“Were you serious,” the boy asked, “when you said you didn’t think we could take them all?

His father looked up at him for a brief moment, then looked back down at his feet and smiled faintly.

“I didn’t know how many we had,” said his father.

“But what if we had caught more?” the boy interjected quickly. “Would we have stopped?”

His father smiled a bit more, finally taking a moment to rest.

“That depends,” said his father. “How many more?”

“I dunno,” said the boy.

“How many herring do you think there are in the ocean?” asked his father. “Altogether.”

The boy shrugged his shoulders and fought back a grin.

“What if we had caught every herring in the ocean?” asked his father

The boy’s eyes lit up as he jerked his head up toward his father.

“What then?” asked his father

The boy pondered for a moment.

“Couldn’t we leave some of them in the water while we went in?” replied the boy. “Still in the nets, I mean.”

“What about all the other men out fishing?” responded his father. “What would they do?”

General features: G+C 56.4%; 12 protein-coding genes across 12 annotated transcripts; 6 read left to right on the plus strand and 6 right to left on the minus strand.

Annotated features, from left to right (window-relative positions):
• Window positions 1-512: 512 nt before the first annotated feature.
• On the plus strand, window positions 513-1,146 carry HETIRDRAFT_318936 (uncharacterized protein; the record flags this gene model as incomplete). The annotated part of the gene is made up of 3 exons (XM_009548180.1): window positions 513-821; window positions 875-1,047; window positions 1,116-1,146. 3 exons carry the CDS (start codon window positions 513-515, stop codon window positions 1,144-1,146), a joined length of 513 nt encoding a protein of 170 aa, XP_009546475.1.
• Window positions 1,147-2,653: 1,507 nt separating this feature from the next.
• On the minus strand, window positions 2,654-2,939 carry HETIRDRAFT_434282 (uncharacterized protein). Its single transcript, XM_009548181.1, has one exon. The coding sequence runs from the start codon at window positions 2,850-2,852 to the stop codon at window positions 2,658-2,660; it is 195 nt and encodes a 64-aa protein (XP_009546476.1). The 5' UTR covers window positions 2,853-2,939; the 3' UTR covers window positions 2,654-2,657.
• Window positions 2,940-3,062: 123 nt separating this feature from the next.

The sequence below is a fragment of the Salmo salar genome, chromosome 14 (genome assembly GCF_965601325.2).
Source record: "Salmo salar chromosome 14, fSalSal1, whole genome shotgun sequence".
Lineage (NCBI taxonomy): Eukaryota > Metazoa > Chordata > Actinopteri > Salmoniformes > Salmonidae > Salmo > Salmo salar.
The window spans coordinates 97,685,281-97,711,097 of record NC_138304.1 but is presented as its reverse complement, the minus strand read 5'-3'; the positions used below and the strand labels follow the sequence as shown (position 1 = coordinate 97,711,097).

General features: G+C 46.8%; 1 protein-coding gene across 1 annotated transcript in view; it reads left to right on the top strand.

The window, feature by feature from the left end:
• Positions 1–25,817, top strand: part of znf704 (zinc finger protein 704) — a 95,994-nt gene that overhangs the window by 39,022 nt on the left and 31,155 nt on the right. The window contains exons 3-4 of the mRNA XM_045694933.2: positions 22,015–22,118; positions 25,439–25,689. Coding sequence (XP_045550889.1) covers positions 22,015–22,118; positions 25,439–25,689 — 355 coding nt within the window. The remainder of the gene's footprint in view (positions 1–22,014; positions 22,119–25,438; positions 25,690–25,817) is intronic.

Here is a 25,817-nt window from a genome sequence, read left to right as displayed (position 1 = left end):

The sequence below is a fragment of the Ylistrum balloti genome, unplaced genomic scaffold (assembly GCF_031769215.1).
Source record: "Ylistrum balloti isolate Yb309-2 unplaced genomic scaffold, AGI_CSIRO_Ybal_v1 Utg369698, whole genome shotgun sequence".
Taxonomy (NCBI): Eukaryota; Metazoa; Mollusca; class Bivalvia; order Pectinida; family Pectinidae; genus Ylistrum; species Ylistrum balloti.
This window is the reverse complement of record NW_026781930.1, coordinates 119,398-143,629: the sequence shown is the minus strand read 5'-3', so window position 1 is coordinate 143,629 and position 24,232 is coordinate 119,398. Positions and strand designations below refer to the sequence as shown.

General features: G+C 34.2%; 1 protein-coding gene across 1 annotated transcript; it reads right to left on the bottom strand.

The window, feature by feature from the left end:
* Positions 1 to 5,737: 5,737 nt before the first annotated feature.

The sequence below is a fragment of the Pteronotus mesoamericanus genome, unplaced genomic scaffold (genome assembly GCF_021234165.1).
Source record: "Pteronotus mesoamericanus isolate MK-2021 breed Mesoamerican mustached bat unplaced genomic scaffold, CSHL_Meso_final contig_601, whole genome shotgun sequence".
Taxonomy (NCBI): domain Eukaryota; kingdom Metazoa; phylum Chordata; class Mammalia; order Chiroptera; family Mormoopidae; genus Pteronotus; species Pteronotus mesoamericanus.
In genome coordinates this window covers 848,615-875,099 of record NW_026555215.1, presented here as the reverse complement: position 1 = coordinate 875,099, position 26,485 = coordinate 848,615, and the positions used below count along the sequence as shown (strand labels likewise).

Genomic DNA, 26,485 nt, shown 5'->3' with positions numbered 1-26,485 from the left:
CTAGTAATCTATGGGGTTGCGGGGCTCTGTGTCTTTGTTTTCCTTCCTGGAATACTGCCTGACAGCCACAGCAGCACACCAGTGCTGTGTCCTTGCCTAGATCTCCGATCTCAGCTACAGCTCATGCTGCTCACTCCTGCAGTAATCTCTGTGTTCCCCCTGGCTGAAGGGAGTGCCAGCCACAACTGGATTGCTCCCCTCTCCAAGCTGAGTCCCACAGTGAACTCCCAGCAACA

“Well they could have some too!” said the boy. “They could help us.”

“That’s a lot of money,” said his father. “I don’t know if all the men could handle that much money at once.”

“How much money do you think it would be?” asked the boy, searching for the answer to grace his father’s lips. His father never answered anything fast enough for his liking.

“Depends,” said his father. “More than we would know how to handle.”

“Why do you say that?” asked the boy. “I mean, how can you have too much? Wouldn’t the bank keep most of it?”

“Well, yeah,” said his father.

“Then what?” rushed the boy.

“Well then we wouldn’t have to work for a while.” said his father.

“Man,” said the boy as his mind raced like a ball packed with a jet engine bouncing in a box. “What’s so bad about that?” His thoughts were now slipping out into words quicker than he could test them.